The effort to audit the Fed got a big boost last night when Senator Bernie Sanders reached an agreement with Chris Dodd, the chair of the banking committee. Under the deal, the Government Accountability Office (GAO) would undertake a full audit of the special facilities created by the Fed since December of 2007. GAO would make the findings from its audit available to the Congressional leadership. It would also make most of the details of the Fed's transactions available to the public.
To cope with the economic crisis, the Fed created 13 different special lending facilities. At their peak last year, these facilities had lent out more than $2 trillion. The Fed has only disclosed aggregate data about these facilities, telling us how much each one lent out month by month. It has refused to disclose any information about the specific loans and beneficiaries. This means that we have no way of knowing how much Citigroup, Goldman Sachs or anyone else benefited from these facilities.
Under the terms of the deal, by December 1 of this year the Fed will
have posted on its website all the loans that were part of these
facilities. Any interested journalist, academic, blogger or generic
snoop can read through the data and find exactly how much money Goldman
Sachs got, at what interest rate, with what collateral and when they
paid it back. This is a big victory.
The Fed had previously argued that disclosing this information would compromise its independence. It complained that the having their borrowings made public would put a stigma on dealing with the Fed, so that banks and other financial companies would be reluctant to use special lending facilities in future crises.
Of course these arguments made no sense. This is why a majority of senators stood behind Sanders and why the House of Representatives attached an audit bill sponsored by representatives Ron Paul and Alan Grayson to its financial reform bill. The basic point is simple: this is our money; we have a right to know what the Fed did with it.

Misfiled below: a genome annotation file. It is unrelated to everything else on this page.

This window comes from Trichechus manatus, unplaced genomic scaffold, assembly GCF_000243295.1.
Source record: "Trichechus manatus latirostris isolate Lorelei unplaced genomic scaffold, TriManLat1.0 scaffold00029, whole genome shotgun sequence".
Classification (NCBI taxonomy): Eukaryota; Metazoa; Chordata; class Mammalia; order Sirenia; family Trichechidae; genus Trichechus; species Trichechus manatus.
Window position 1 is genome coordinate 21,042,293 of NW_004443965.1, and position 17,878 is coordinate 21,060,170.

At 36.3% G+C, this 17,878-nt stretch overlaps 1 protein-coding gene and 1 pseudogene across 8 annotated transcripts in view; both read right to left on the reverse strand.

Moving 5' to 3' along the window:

Sanders did make some compromises. The audit has an arbitrary cutoff date of December 2007. The special facilities date from the summer of 2007. It also only has the audit as a one-off proposition, rather than establishing GAO audits of Fed operations as an ongoing principle. The compromise also explicitly exempts open market operations - the Fed's daily buying and selling of short-term assets to control interest rates - from GAO scrutiny.
These concessions are unfortunate, the Fed is a creation of Congress
and for that reason it should be subject to the same investigative
procedures as any other federal agency, but they certainly are
secondary compared with getting a full accounting of the money lent out
through the special facilities. It is also important to note that in
one very important way the Sanders compromise goes beyond the original
Paul-Grayson language. Under the compromise, the information about the
lending facilities will be made fully public where everyone can
scrutinize it. The original bill would just have this information made
available to the relevant congressional committees. They would then
have to make a further decision about what information, if any, would
be made public.
There has been a long ongoing battle with the Fed over its policy of excessive secrecy. Over the years, Congress has pushed back at efforts to treat the Fed as a holy temple outside of democratic control. It has made progress at holding the Fed accountable through measures like requiring the semi-annual Humphrey-Hawkins testimony by the Fed chair before Congress, the release of full transcripts of Fed open market meetings (with a 5-year lag), and now this public audit of its special facilities. There will be further battles and we have a long way to go before the Fed is as democratically accountable as it should be, but the Sanders compromise is a big step forward.